This brief paper summarizes the known threats and mitigation techniques for IPv6. Little explanation is given as it is assumed that the reader is familiar with IPv6 and with network security. A couple of "security myths" are debunked: reconnaissance is impossible and IPv6 is more secure thanks to IP Security (IPSec). IPv6 is shown as being roughly as secure as IPv4 (some aspects being more secure, some less secure) with a short-term temporary issue: the lack of IPv6 knowledge by network architects and security officers and lack of experience of running multiple protocols (IPv6 and IPv4) in parallel in the same network.
This document has three parts:
• Why IPv6 security is similar to IPv4 security
• What the security differences are between IPv6 and IPv4
• How to operate an IPv6 network in a secure way
IPv6 Is Similar to IPv4
IPSec Is Not the Savior
IPSec is considered an integral part of IPv6. Therefore, a common myth of IPv6 is that IPv6 is secure because IPsec is mandated. However, this is not really true:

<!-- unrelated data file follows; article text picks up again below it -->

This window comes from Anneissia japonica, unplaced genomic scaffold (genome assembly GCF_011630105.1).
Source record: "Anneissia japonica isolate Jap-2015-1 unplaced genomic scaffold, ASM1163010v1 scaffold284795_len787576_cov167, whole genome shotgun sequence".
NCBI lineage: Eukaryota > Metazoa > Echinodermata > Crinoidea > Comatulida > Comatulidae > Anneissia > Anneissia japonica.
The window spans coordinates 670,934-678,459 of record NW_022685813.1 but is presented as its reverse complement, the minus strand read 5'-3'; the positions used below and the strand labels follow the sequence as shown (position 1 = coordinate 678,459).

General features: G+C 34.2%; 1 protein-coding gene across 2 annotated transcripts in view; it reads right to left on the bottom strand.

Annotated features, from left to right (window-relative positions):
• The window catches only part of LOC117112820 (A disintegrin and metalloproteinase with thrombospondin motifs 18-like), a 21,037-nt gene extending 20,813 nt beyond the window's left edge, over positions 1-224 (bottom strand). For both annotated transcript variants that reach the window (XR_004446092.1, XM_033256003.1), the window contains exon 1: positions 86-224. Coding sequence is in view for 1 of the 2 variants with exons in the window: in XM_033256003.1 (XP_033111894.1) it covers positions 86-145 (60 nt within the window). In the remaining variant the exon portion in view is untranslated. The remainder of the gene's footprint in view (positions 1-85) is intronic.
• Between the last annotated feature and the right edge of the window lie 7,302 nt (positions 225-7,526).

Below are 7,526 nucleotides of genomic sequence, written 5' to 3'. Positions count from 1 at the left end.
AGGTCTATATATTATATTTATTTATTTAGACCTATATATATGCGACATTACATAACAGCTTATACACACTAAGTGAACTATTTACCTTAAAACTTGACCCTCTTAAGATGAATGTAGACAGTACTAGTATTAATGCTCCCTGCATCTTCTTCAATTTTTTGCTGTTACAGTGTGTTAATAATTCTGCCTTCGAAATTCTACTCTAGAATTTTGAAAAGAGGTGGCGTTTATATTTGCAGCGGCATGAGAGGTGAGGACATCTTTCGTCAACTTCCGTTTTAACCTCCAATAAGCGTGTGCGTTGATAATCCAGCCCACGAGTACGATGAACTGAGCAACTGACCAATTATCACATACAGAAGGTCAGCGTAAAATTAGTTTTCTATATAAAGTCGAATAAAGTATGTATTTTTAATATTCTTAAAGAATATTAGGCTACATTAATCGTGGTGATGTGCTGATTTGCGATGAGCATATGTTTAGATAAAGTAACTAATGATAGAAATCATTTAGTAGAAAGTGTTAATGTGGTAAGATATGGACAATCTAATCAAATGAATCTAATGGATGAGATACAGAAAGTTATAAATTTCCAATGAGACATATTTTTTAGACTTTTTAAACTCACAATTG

• Although the IETF mandates that all IPv6 nodes have IPsec available, the actual use of IPsec is optional.
• If all communications between two IPv6 nodes are encrypted then the network (which is usually trusted because it is centrally managed) becomes blind and cannot inspect the traffic or enforce a security policy.
In short, IPsec on IPv6 should be reserved for the same cases as in IPv4: remote access virtual private networks (VPNs) or site-to-site VPNs.
Layer 2 Issues
Neighbor Discovery (ND), including stateless address autoconfiguration, suffers from the same lack of authentication as Address Resolution Protocol (ARP) and Dynamic Host Configuration Protocol (DHCP) on IPv4 networks. On IPv6 networks, ND spoofing attacks are real. The latter is often seen in IPv6 networks due to a misconfigured IPv6 host.
The mitigation techniques include:
• Using the network switches to block invalid ND packets (as done in IPv4 with DHCP snooping and dynamic ARP inspection). The solution from Cisco is called First Hop Security and is delivered in several phases, the first phase (RA-guard to protect against rogue Router Advertisement messages) is available since Summer 2010 and the other phases (including NDP inspection) is expected end of 2011 early 2012 (depending on the platform).